The first inkling for me that a new trend was afoot was a blog note about Theranos by Jean-Louis Gassée (see: Theranos Trouble: A First Person Account). Here is an excerpt from his note:
...[I] stroll to Stanford Hospital’s Hematology Lab to give blood samples that are tested for Complete Blood Count (CBC) and Metabolites....On my way back to my University Avenue office, a thought pops up: Why not try Theranos for comparison?....A few minutes later, I’m in the small Theranos office inside the University Avenue Walgreens store,....I gain access to my [Theranos] numbers:— Platelets: 430...— Hematocrit: 44.1, a passing grade, but uncomfortably close to the 45% limit. Stanford Hematology disagrees:— Platelets: 320,...— Hematocrit: 41.1, ditto.
[Theranos: platelets 430,000; hematocrit 44.1. Stanford: platelets 320,000; hematocrit 41.1. Same day]
Here's a report from another "secret lab shopper" (see: Crowdsourcing a Theranos test?):
On June 29th I went to the Hematology lab at Stanford for routine CBC and Metabolites numbers. As I walked back to Palo Alto, I stopped by my doctor’s office, got an order, went to the Theranos office at Walgreens on University Avenue in Palo Alto and got a CBC test. Taken one hour apart, the Stanford and Theranos HCT numbers differ by about 7%: 44.1 Theranos vs. Stanford 41.1. For platelets, the difference is even wider: Theranos 430 vs. Stanford 320. Intrigued, I got a new order and went back to Theranos the following day, on June 30th. Theranos numbers were markedly different 24 hours later: HCT 40.6; PLT 375. Just to make sure, I went back to Stanford for a second test today July 1st: Stanford HCT 41.7; PLT 297,
[Theranos: platelets 430,000; hematocrit 44.1. Stanford: platelets 320,000 hematocrit 41.1; June 29]
[Theranos: platelets 375,000; hematocrit 40.6; June 30]
[Stanford: platelets 297,000; hematocrit 41.7; July 1]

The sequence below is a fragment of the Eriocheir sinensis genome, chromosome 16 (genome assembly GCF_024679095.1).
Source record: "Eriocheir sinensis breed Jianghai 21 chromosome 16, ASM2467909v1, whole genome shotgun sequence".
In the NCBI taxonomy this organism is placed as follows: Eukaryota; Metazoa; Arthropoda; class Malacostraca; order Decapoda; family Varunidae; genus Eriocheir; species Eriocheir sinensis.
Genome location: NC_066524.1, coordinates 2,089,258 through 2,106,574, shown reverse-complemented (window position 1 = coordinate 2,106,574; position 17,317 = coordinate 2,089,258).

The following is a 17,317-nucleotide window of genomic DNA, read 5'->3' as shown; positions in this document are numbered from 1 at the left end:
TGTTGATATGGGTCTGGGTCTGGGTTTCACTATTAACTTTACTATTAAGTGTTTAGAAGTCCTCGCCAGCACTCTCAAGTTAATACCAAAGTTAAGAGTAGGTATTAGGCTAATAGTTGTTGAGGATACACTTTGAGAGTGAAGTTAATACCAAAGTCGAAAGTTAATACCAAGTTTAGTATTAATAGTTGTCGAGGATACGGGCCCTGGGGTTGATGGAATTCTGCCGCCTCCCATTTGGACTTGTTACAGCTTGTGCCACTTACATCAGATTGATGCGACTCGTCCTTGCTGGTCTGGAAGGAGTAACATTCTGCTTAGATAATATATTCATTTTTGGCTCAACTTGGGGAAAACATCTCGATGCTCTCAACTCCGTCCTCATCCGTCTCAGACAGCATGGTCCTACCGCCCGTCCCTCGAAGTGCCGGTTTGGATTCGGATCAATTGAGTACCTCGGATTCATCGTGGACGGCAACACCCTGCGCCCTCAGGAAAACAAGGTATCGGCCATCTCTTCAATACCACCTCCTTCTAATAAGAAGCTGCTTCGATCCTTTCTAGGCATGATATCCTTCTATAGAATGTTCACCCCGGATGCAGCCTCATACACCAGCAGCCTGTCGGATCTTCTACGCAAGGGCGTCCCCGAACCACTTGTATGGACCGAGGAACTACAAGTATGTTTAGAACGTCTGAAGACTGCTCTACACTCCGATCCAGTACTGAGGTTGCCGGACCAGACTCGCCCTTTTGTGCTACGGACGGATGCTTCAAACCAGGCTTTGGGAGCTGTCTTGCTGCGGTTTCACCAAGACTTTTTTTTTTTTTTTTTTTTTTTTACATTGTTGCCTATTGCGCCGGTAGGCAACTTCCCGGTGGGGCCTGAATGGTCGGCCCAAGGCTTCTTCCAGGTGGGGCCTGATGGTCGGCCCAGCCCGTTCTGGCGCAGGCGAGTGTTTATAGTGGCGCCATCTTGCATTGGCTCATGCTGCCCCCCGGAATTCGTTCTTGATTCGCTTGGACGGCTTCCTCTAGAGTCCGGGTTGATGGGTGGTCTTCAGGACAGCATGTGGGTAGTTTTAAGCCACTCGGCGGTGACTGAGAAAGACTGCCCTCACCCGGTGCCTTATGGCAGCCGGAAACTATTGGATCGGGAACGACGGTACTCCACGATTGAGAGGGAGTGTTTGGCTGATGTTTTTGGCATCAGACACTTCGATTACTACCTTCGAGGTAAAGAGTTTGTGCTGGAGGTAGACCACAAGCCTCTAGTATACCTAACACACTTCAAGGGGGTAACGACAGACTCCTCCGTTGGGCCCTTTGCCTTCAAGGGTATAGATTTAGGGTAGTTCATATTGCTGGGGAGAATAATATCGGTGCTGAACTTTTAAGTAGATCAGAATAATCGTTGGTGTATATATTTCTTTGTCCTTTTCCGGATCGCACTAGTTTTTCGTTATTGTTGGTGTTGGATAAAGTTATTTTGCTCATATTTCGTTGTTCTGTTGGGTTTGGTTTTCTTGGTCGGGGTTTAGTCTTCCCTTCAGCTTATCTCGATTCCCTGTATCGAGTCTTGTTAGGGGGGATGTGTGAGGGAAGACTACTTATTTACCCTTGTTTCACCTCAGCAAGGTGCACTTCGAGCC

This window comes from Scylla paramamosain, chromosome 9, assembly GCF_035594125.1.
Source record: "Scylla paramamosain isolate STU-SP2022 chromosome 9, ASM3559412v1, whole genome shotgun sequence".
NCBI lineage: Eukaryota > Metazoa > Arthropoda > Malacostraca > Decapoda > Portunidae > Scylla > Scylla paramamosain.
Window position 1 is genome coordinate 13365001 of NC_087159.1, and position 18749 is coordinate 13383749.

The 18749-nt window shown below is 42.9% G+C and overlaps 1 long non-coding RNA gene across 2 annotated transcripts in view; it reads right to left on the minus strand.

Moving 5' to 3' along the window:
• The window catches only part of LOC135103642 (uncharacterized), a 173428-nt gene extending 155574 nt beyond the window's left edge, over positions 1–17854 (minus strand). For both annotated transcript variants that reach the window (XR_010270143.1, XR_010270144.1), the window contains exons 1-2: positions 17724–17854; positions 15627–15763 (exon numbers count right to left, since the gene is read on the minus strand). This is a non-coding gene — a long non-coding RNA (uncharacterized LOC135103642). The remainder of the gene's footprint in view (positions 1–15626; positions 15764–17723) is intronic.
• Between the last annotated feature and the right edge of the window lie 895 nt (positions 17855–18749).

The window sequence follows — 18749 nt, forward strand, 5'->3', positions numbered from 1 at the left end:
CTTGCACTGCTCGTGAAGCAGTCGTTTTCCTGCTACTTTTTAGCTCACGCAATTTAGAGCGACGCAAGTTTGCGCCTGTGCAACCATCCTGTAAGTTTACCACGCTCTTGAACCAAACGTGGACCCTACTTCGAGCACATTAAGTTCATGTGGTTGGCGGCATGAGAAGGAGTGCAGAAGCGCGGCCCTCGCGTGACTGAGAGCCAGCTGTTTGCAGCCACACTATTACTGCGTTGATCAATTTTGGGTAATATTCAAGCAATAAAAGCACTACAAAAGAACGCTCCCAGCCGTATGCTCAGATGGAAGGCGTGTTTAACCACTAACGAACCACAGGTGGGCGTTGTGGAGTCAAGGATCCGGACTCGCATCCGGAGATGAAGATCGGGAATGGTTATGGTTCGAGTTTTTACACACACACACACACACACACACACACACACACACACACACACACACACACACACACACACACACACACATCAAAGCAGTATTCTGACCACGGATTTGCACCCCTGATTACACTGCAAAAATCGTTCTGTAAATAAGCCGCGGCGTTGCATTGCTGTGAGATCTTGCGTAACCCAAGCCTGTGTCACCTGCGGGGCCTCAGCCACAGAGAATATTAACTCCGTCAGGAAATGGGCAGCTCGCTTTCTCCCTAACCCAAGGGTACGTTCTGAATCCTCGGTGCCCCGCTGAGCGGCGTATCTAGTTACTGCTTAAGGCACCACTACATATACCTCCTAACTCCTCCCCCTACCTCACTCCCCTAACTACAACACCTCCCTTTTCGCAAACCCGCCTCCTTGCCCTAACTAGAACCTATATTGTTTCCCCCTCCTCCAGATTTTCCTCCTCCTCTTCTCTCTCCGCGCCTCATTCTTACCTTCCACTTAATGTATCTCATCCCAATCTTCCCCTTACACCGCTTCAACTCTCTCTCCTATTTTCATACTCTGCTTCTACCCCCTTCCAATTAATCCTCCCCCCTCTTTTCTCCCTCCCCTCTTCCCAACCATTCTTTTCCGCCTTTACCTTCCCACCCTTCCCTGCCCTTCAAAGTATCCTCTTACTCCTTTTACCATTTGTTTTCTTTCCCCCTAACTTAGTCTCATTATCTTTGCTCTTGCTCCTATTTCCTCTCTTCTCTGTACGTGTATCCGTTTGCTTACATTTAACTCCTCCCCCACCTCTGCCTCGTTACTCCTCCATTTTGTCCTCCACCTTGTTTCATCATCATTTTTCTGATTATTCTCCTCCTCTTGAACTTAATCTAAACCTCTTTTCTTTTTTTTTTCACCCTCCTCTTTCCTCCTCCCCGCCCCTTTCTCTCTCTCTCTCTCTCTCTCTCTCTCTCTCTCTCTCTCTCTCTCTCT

This is the first time to my knowledge that "mystery shoppers" have compared lab test data from two separate labs and published the data on the web. Much of the content of most lab reports is, of course, quantitative so they lend themselves to such comparisons. Obviously, these are small samples and caution needs to be exercised in their interpretation. It's of note that the Stanford results in the second report shows the precision (i.e., repeatability) that I might expect (see: How Reliable is Laboratory Testing?).
Germane to this, it's of interest that the Theranos reference lab in Newark, California, the lab I assume was running the Theranos tests referred to above, is searching for a new lab director. Here some information about the current medical director (see: Theranos Searches for Director to Oversee Laboratory):
Diagnostics startup Theranos Inc. is seeking to hire a laboratory director to oversee one of its key facilities amid questions raised in laboratory circles about the qualifications of a physician who now runs the lab. The blood-testing company has been operating its Newark, Calif., lab for the past 10 months under the supervision of Sunil Dhawan, a dermatologist without a degree or board certification in pathology or laboratory science....Theranos says its lab work is accurate and the concerns unfounded. Dr. Dhawan, 56 years old, meets federal and state requirements to be a lab director because he is a medical doctor and has experience overseeing a lab. Theranos said he has supervised the lab affiliated with his dermatology practice for over 21 years.
In my experience, it would be almost inconceivable for a part-time dermatologist with experience in dematopathology rather than a clinical lab scientist with a Ph.D. or fully trained pathologist, to head up a large clinical pathology reference lab, particularly for a multi-billion dollar enterprise like Theranos.